Ascend via the Catinaccio funivia to the mountain meadows at Ciampedie. From this high country trailhead, set off on a path that winds through larch woods along the western slopes of the Val di Vajolet to reach the Rifugio Gardeccia set in a subalpine bowl sandwiched between the peaks of the Rosengarten mountain group and the spires of the Crepe di Lasech. From here the broad path ascends steadily but easily through an open, rock-strewn landscape before arriving at the Rifugio Preuss set atop a rocky promontory overlooking the valley. Energetic hikers can continue beyond this point ascending a steep path to the Gartlhütte. Just uphill from the Gartlhütte a rocky saddle provides a dramatic, never-to-be-forgotten view of the rocky Vajolet Towers (Torri di Vajolet) rising abruptly into the alpine sky. A short distance further is the Rifugio Santner from where a grand view over the upper Val di Tires opens up before you. On a clear day, the peaks of the Austrian Alps are also on display. After soaking in the views, retrace your steps to the funivia at Ciampedie and glide back down to the valley floor and your accommodations for the evening.

Rifugio Preuss in the Val di Vajolet, Rosengarten.

Hikers on the Bindelweg enjoy stunning views of snow-capped Marmolada.

Day 3
Overnight in the Val Fiorentina
Breakfast and dinner included
After breakfast, travel by vehicle to the head of the Val di Fassa and the lovely village of Canazei whose name means “cane thicket.” From Canazei, a two-stage gondola lifts you from the valley floor to the Col dei Rossi at the end of a high alpine ridge known as Belvedere. Walk along this open ridge and enjoy glorious views of the Sella mountain group to the south and the mass of the glacier-clad peak of Marmolada (the “Queen of the Dolomites”) to the south. Near the Rifugio Fredarola, intersect the trans-Dolomites hiking route known as the Alta Via 2. Follow the Alta Via 2 as it heads eastward as the Viel del Pan which means “bread road” in Ladin, a Romance language indigenous to the valleys of the Dolomites. This route was once used by flour merchants from Belluno (south of the Dolomites) to transport their wares into the mountains. Follow the Viel del Pan as it descends to the Lago di Fedaia at the northern foot of the Marmolada. For a longer hike, instead of descending to Lago di Fedaia, you can make a quick ascent to the Porta Vescovo where another path continues through the high meadows toward the peak of La Mesolina from where you’ll descend to the Fedaia Pass. At the conclusion of the hikes, travel by vehicle to the small village of Santa Fosca in the Val Fiorentina whose inhabitants speak the “cadorino” form of the Ladin language. Settle in for a two-night stay near the beautiful village of Selva di Cadore. The village church backed by the towering north face of Monte Pelmo forms an indelible Dolomites scene!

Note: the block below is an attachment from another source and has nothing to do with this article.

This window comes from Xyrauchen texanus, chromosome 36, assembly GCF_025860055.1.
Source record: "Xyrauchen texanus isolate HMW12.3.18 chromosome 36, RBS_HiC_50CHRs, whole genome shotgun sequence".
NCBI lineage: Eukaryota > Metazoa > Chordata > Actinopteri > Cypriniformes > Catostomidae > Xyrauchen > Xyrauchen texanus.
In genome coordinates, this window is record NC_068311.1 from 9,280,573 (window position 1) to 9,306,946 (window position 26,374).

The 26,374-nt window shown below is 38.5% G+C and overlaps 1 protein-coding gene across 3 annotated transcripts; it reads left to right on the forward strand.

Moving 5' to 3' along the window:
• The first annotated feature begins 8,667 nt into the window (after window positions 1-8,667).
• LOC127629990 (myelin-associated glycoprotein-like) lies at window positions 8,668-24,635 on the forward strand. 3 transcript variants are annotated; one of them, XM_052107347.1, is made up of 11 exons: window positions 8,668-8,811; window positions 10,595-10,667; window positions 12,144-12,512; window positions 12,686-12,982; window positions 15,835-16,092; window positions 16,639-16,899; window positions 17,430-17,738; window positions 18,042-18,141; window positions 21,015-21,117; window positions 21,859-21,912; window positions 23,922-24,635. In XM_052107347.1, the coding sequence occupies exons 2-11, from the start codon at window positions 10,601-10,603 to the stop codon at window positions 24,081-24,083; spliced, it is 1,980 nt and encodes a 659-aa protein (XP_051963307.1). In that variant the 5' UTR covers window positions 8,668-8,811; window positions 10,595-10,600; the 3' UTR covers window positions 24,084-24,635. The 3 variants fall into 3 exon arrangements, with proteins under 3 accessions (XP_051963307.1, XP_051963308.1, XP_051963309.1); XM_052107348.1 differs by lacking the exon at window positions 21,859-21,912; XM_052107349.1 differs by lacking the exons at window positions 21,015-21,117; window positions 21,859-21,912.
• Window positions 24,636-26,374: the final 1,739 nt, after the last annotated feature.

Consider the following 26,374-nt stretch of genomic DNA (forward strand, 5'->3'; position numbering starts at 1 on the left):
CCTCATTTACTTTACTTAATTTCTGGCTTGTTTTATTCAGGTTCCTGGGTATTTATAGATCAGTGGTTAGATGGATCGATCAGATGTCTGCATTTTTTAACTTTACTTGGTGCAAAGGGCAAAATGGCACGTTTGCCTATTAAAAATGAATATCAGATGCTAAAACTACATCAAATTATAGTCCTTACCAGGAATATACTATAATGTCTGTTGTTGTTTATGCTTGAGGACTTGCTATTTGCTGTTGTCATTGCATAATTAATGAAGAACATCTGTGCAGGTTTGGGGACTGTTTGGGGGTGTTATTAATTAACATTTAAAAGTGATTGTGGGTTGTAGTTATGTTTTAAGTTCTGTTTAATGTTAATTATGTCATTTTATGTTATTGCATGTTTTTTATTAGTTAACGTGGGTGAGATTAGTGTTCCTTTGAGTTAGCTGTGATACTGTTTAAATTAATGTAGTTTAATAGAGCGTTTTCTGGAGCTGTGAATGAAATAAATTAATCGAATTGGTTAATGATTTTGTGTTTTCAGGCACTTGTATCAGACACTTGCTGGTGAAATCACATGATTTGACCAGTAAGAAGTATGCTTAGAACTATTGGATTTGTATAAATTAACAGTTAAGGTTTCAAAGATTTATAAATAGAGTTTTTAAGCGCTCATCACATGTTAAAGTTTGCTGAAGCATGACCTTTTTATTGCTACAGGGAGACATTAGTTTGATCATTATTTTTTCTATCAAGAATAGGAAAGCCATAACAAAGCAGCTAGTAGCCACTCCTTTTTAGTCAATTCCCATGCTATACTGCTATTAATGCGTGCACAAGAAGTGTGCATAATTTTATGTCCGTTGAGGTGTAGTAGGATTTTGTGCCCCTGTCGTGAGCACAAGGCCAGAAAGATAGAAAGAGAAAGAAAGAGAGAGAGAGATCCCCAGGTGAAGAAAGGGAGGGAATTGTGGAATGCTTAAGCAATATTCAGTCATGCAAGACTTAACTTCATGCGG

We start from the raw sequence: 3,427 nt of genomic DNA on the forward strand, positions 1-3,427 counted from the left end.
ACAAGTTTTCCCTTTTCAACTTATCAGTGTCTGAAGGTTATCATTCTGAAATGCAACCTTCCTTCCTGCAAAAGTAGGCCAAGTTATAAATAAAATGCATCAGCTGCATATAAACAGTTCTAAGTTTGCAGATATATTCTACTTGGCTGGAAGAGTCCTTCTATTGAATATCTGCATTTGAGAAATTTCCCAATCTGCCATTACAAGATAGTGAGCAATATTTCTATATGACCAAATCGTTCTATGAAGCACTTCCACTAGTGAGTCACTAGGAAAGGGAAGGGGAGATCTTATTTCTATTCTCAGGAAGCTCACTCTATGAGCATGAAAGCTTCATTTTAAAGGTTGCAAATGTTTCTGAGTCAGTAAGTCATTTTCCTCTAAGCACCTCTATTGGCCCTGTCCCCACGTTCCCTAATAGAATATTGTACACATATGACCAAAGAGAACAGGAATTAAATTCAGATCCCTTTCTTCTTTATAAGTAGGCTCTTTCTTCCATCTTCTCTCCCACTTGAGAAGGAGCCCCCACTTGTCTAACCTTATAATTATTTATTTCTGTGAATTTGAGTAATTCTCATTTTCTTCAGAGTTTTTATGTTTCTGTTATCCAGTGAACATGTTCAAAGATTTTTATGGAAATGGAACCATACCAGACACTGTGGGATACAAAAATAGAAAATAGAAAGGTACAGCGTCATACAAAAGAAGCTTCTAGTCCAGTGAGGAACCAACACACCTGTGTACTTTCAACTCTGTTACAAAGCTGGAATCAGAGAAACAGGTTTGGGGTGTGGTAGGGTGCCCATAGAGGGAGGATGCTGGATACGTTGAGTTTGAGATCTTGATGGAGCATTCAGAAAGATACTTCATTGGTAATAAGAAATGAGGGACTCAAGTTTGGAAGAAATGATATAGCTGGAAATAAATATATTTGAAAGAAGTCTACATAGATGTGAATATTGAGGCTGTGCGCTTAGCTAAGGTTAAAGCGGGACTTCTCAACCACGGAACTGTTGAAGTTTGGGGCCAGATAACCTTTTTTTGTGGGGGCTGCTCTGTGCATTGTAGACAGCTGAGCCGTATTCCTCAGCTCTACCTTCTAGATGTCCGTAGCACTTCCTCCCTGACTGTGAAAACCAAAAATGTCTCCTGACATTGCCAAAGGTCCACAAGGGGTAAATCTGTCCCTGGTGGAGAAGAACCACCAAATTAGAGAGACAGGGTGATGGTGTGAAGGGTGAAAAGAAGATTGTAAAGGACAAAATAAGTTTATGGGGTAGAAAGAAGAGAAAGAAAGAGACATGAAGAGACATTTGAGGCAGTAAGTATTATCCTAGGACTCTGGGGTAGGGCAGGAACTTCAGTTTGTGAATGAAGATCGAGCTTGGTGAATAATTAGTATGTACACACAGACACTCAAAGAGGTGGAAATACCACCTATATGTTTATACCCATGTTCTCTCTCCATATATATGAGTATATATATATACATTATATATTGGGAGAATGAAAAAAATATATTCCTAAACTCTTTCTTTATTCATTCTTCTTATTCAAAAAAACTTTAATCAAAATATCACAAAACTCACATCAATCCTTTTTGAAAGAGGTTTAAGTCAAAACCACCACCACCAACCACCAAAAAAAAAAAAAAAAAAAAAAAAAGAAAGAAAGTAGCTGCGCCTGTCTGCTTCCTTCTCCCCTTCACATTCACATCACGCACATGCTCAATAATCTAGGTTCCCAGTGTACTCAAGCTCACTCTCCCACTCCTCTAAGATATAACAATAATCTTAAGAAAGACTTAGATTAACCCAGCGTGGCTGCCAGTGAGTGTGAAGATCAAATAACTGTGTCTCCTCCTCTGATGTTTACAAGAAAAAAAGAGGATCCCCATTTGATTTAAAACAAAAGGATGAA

The village of Selva di Cadore in the Val Fiorentina.

Chapels grace the Alpine landscape throughout the Dolomites.

The Chapels of the Dolomites

It’s almost impossible to hike in the Dolomites without encountering at least one of the lovely chapels that grace the high country throughout these mountains. Why are they here? There are several explanations. In some cases, chapels were erected to commemorate visions, revelations, or locally significant events. An example of the latter are the numerous chapels commemorating events of World War I when the Dolomites were part of the front line between Italy and Austria-Hungary. Earlier, in the mid-seventeenth century, the papal envoy in the Valais region of Switzerland issued a decree against the alpine tradition of celebrating Mass in the open meadows of the mountains, and this may have served to encourage the construction of mountain chapels throughout the Alps. Later, the Romantic movement of the late-eighteenth to nineteenth centuries, which proposed that elements of the sacred were embodied in natural landscapes and features, may also have influenced chapel construction as “temples of people” were raised within the “temple of Nature.” Some chapels were built and maintained as places of private worship. Others became, and continue as, public pilgrimage sites. The origins of other chapels have been lost to time. At any rate, these little chapels remain, for us, testimonies to the faith and perseverance of mountain people. They accentuate the serenity and grandeur of the mountains that surround them. They are gems within the Dolomites landscape and we love them! Above photos, left to right: A stone chapel in the Mastle Alm with the snow-flecked Gruppo Sella in the background; the simple chapel near the Williamshutte; St. Jacob church on the wooded northern slopes of the Val Gardena.

Monte Civetta as seen from the Val Fiorentina.

The hike to Civetta begins near the meadows surrounding the Malga Pioda.

Day 4
Overnight in the Val Fiorentina
Breakfast and dinner included